another item from “random ideas from laying in bed”. There’s still plenty of time before spring training to change this, and some teams are hurt because they haven’t filled the obvious hole and will get to it. Also, I can’t fake caring about the AL right now.
top tier – legit championship level teams
* Phillies – well, duh.
* Cubs – They won 97 games with no one having a career year, and are only losing Kerry Wood of any significance with obvious plans to add more. (No, by the end, Jim Edmonds was not significant.) They’re going to be fine.
* Mets – insta-bullpen. Except K-Rod might have some issues and unless you’re a desperate team for bullpen help (and the Mets are), it’s tough to have much faith in Putz. The career peak for closers is short and it may already be over. But they were a near 90 win team that’s already fixed a major weakness, that’s enough to be here.
2nd tier – teams with question marks that still could compete
* Diamondbacks – Everyone overrates the Diamondbacks so I might as well. I don’t think their young talent made as much progress as figured last year. Chris Young was 24 and has time to improve, but he also hit 248/315(!!)/443 in 625 at bats last year. So bad. I keep forgetting Orlando Hudson is a free agent (and a big money one, probably), which won’t help. You can pretty much surround Webb/Haren with nothing and be a contender to me, and they actually have some here.
* Dodgers – I’m least sure about this one. Where do you rate a playoff team that’s lost it’s offense MVP and it’s top start and it’s unclear if either are coming back? Penny and Maddux (who weren’t much good) and Furcal (who was) are gone too. I tend to rate them hihghly because there’s younger talent that might actually not be blocked in some places. But who knows.
* Marlins – they won in 1997, and won six years later in 2003, so here we are in 2009. Team is already on an upswing and just needed better run prevention. Like pitchers having insane years, which has also happened here before. This is as good a reason as any.
3rd tier – long shots, but at least they have hope
* Brewers – everyone knew last year was the all or nothing year, and I wasn’t so sad to see CC going to DHland to confirm it. However, if they had any young pitches decent or better besides Gallarado, they’d be one level up. Gallarado was pretty awesome before getting hurt and I think he’s legit, but they kinda need 11 other pitchers and I don’t know that there’s another above average pitcher here. There’s enough average guys to make them interesting, but they really could use someone at the end of the bullpen.
* Cardinals – As could they. They’ve got the hitting too, and while there’s no one that scares me like Gallarado, they seem to be slightly better as a group. (I still have trouble believing in half of them, but okay.) Since Kerry was linked to the Indians, the most important free agent for this division is Brian Fuentes. One of St. Louis or Milwaukee ought to end up with and immediately move up a level, and the other is going to end up with a big hole and a leap of faith to believe Trevor Hoffman or Juan Cruz could fill it.
* Rockies – Not as good as they were in 2006, not as bad as they were in 2007 when half the team got hurt. Then again, with no Matt Holliday, I don’t know what the idea is for offense. They could probably make up for some of it by starting a league average CF this year, as opposed to Willy Taveras.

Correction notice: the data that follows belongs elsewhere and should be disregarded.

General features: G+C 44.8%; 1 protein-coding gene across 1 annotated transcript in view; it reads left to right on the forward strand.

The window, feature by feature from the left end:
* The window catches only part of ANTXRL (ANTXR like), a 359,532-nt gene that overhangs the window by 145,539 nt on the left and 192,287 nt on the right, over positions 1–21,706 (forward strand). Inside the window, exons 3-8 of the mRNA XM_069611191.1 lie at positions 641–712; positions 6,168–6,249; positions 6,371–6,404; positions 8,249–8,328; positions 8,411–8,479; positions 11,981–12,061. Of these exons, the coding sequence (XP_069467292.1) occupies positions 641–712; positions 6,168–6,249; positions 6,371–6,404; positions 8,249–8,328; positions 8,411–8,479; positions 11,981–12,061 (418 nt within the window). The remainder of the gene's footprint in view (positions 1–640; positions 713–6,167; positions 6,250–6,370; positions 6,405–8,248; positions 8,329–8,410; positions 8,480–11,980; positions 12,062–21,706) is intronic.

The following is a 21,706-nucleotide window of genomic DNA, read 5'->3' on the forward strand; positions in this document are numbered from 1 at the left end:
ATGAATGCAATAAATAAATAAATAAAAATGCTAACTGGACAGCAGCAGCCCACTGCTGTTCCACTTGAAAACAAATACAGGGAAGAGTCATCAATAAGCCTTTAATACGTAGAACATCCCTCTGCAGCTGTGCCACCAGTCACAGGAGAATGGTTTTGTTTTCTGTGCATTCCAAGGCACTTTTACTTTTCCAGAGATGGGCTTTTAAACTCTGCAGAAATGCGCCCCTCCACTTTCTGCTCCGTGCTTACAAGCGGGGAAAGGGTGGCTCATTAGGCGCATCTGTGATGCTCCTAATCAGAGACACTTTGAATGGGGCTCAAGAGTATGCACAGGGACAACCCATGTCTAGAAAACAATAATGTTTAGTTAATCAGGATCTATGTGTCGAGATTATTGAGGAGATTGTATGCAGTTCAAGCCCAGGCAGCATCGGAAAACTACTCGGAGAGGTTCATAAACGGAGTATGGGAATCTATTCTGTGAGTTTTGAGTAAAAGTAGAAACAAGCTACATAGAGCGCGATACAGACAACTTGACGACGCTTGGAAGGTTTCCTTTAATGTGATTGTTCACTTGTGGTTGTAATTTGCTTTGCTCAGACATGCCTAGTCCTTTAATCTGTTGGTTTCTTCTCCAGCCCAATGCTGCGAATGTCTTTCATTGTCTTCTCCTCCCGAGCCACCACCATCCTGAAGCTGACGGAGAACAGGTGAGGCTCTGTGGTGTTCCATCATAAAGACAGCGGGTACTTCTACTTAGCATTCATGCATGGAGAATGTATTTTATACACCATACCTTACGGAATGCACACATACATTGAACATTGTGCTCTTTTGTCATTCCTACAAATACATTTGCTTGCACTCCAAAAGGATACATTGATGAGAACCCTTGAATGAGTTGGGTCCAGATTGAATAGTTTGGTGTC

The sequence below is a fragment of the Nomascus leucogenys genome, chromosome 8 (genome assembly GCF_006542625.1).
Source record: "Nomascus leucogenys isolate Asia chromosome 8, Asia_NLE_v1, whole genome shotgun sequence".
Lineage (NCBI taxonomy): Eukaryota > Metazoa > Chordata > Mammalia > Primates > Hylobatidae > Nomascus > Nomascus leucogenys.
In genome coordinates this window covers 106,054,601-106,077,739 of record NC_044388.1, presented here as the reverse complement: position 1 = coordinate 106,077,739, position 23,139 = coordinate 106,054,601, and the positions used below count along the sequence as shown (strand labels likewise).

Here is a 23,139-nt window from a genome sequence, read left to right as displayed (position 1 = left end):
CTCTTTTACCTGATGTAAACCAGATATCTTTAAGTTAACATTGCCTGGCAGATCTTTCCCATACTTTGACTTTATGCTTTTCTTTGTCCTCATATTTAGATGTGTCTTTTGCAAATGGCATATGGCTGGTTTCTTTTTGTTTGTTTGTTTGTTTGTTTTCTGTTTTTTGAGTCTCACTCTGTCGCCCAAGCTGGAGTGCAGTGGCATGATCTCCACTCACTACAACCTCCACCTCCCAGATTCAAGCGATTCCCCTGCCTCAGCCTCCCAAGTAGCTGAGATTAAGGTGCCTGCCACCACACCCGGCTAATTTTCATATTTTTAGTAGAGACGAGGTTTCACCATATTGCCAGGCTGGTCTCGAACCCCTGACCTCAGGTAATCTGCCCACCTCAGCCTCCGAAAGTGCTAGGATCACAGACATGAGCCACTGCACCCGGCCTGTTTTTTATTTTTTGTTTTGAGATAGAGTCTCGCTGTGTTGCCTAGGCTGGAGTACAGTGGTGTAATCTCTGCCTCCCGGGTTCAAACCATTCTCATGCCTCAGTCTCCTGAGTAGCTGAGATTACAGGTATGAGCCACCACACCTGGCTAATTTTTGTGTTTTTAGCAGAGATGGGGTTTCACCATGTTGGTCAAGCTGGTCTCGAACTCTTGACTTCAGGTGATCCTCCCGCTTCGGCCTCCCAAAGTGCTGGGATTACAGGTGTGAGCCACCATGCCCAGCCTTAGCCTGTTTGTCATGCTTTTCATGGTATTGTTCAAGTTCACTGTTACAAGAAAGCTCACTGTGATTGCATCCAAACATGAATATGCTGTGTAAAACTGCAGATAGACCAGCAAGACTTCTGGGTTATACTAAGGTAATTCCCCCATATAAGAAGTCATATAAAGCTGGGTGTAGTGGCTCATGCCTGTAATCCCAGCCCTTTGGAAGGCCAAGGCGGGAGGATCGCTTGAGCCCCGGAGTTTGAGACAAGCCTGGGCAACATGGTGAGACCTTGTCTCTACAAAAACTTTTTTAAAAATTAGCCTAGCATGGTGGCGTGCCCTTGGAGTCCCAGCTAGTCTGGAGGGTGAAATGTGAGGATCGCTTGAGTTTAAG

* Astros – I never know what to make of this team. They finished better than they actually were, again, but then the finish is all that matters. I don’t know that they’re going to be any better this year with Berkman, Tejada (who really fell off the second half), and Carlos Lee moving one more year past their peak.
4th tier – no hope
* Braves – Atlanta going after AJ Burnett surprised me, because it doesn’t feel like they’re at the point in the team’s cycle where spending a lot on a free agent pitcher makes sense, and they’ve been shedding payroll for years. They do finally have Mike Hampton’s deal off the books (as bad as the signing was, no one gives the Braves ‘credit’ for taking crazy salary responsibility in their trade, which turned out to be over 10% of their total salary the last three years for a guy who barely played.) They’re missing Teixeira, and while Chipper is obviously not done, he can’t be expected to put up the same numbers as last year. I don’t expect to put the Braves in this category, because they’re the Braves, and I expect them to win more than 72 games next year for pretty much the same (empty) reason, but I can’t make a case for them winning a pennant.
* Padres – it’ll be interesting to find out if a divorce moves a team sale along faster than a tax evasion scheme. They – the current ownership and the MLB – surely want the Cubs deal to get done soon so maybe they can talk one of the losers into taking this mess. Not sure what’s going to be left, it’ll be almost as bad as…
* Nationals – so, legit, they’re going with the Orioles Way here? Not the famous one, the one from this decade where they have not enough good players but decide to spend crazy on one name player to “change the image.” And they keep losing anyway, because they’re still bad. I still will be shocked when Texiera turns out to be years older and in the next Mitchell Report (though I guess Manny makes more sense here.)
* Giants – or maybe it was the Giants plan first? I don’t know. They’re still bad.
* Pirates – they MAY be moving in the right direction here
* Reds – almost surely not. Did you know they’ve only lost 100 games once?